The Public Is Barred From Energy Agency’s Public Meeting

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By Anne Meador of DC Media Group on Facebook. Washington, DC – The public was barred from a Federal Energy Regulatory Commission (FERC) meeting scheduled for 10 am Thursday. Over 30 Department of Homeland Security police met Beyond Extreme Energy (BXE) at the front doors, preventing entry to what organizers are calling a sham meeting with industry insiders. “It’s a ‘denial of citizens rights’ and prevents the public from taking part in Energy policy proceedings,” said organizer Ted Glick, with Beyond Extreme Energy. He called on FERC to be transparent and follow their mandate to put the public interests before oil and gas industry profits. Over 60 persons allied with BXE had planned to attend the meeting to express opposition to an increasing number of fracking energy infrastructure projects.

‘Montrose 9′ Found Guilty, Necessity Defense Denied

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By Resist AIM. Cortlandt, NY — On Friday morning – in front of a packed courtroom of over 100 New York residents, activists, sympathizers and supporters opposed to Spectra’s “AIM” Pipeline – Cortlandt Town Court Judge Daniel McCarthy issued sentences for nine New York residents (known as the “Montrose 9”) that were arrested for blocking access to a Spectra Energy construction yard in November 2015. Each of the nine of the defendants were fined and sentenced to community service. The defendants had pled the “Necessity Defense,” arguing that their activity was justified because it was done to stop a danger more harmful than the violation of the law, and only after all other legal and regulatory options had been exhausted. The danger they oppose is Spectra’s “AIM” Pipeline, a high-pressure 42-inch gas pipeline that runs within 105 feet of critical Indian Point Nuclear Power Plant safety facilities.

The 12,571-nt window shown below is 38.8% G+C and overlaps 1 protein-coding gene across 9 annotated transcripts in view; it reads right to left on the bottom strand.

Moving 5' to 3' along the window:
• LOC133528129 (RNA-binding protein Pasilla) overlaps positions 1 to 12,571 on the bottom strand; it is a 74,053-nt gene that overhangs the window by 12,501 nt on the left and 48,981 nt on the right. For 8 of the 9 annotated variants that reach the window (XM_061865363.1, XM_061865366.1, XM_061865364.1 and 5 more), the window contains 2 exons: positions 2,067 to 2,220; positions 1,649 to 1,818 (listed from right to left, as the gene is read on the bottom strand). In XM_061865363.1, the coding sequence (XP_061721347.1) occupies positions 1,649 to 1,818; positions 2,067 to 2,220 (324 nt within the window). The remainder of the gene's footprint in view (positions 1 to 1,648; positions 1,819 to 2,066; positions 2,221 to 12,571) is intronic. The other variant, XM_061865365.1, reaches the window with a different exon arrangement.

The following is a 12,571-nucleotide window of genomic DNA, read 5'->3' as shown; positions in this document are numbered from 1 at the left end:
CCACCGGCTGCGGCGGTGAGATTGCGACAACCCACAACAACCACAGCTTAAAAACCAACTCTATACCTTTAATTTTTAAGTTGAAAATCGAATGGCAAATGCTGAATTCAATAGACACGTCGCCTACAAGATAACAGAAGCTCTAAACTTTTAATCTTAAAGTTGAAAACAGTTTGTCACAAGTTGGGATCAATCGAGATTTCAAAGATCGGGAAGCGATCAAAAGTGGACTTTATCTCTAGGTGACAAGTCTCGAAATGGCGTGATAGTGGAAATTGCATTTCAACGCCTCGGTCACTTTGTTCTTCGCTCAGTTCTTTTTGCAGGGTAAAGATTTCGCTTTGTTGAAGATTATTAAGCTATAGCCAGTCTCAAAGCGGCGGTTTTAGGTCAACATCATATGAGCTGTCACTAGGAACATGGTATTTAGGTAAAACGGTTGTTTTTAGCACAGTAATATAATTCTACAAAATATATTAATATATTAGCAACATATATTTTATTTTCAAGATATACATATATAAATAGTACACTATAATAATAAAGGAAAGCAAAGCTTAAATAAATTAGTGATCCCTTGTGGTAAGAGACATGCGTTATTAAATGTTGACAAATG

FERC Denies LNG Export Project, Again, In Oregon

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(Portland, OR) A massive natural gas export project aimed at the Oregon coast is on life support after the federal government ruled against it late Friday afternoon, December 9, 2016. The Jordan Cove Energy Project, a $7.6 billion terminal and pipeline plan to export liquefied natural gas (LNG) to Asia from Canada and the Rockies, was refused by the Federal Energy Regulatory Commission (FERC). The first-ever rejection of federal permits for an LNG export project came in the wake of an 11-year coordinated grassroots campaign against this LNG terminal and pipeline in southern Oregon. “We’ve been fighting this project for more than a decade,” said Ted Gleichman, a political advisor to the Center for Sustainable Economy.

Standing Rock: Veterans And Storms